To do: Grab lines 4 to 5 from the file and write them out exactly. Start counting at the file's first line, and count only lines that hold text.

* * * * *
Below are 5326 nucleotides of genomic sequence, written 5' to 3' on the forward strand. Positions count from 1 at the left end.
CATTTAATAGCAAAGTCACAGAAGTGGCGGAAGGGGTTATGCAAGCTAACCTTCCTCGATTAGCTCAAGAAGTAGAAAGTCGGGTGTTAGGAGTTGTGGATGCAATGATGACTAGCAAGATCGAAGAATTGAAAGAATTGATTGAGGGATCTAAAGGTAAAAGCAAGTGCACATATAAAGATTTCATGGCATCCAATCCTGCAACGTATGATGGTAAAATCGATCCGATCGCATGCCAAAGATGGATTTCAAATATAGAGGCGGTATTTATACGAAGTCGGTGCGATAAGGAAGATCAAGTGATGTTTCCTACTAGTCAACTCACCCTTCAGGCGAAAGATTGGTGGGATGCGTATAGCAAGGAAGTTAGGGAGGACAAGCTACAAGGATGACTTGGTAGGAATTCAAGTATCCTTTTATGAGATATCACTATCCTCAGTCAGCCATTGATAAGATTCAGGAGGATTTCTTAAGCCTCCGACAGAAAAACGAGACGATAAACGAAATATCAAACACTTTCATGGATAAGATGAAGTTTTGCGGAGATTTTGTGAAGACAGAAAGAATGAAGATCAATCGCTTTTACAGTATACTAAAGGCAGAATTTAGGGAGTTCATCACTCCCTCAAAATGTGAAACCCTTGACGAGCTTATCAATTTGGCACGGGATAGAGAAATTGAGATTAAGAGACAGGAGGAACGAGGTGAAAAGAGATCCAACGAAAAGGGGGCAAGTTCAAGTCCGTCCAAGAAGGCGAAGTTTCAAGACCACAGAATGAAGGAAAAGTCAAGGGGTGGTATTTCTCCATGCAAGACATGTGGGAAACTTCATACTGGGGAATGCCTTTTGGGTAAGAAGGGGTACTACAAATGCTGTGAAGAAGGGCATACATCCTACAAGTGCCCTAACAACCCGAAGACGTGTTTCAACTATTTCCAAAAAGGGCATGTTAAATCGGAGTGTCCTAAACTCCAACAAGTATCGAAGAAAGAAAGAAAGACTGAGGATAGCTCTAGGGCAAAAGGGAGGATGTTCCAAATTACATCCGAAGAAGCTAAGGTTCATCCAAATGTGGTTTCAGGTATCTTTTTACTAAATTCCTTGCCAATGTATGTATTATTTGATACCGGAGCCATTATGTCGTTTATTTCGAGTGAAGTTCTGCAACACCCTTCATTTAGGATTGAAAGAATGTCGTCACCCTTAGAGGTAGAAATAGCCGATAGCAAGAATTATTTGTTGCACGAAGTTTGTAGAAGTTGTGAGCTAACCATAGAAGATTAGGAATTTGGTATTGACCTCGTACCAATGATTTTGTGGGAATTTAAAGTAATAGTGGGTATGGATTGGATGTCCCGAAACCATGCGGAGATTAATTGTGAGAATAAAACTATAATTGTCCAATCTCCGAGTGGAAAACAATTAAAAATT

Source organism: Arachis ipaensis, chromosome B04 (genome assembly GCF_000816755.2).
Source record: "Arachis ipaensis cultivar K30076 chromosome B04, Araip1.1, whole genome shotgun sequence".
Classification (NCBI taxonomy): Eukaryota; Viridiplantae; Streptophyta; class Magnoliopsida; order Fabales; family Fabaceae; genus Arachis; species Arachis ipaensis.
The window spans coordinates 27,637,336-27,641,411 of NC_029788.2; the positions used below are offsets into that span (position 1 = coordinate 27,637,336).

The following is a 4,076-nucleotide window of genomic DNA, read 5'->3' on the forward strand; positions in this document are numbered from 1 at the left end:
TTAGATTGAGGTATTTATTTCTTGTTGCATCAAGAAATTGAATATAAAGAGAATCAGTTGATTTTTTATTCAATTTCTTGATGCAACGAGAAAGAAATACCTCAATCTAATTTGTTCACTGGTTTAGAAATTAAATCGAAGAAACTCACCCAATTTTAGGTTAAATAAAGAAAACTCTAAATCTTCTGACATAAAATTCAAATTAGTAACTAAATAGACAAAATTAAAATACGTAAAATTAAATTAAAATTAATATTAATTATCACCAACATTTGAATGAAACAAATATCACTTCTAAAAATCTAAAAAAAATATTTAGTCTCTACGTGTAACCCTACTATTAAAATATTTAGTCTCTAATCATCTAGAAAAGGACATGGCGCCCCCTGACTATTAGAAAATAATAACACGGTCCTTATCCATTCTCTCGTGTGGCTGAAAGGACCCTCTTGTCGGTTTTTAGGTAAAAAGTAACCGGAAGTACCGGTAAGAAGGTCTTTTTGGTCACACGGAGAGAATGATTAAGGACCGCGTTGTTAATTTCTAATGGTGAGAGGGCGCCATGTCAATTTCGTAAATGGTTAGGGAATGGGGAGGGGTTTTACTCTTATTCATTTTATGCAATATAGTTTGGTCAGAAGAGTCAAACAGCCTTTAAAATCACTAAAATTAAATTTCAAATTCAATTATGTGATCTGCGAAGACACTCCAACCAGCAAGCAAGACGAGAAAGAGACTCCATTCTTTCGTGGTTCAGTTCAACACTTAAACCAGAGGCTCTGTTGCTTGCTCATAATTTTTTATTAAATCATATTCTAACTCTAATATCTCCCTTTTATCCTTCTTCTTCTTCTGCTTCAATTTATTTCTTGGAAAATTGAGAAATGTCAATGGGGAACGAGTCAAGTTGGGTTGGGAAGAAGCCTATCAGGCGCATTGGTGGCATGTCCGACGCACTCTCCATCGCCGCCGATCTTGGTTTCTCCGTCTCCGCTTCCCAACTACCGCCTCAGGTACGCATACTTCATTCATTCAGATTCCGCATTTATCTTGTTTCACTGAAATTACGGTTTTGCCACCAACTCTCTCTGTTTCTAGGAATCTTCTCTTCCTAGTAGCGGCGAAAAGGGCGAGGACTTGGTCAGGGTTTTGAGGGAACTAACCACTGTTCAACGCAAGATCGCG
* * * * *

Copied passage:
Source record: "Arachis ipaensis cultivar K30076 chromosome B04, Araip1.1, whole genome shotgun sequence".
Classification (NCBI taxonomy): Eukaryota; Viridiplantae; Streptophyta; class Magnoliopsida; order Fabales; family Fabaceae; genus Arachis; species Arachis ipaensis.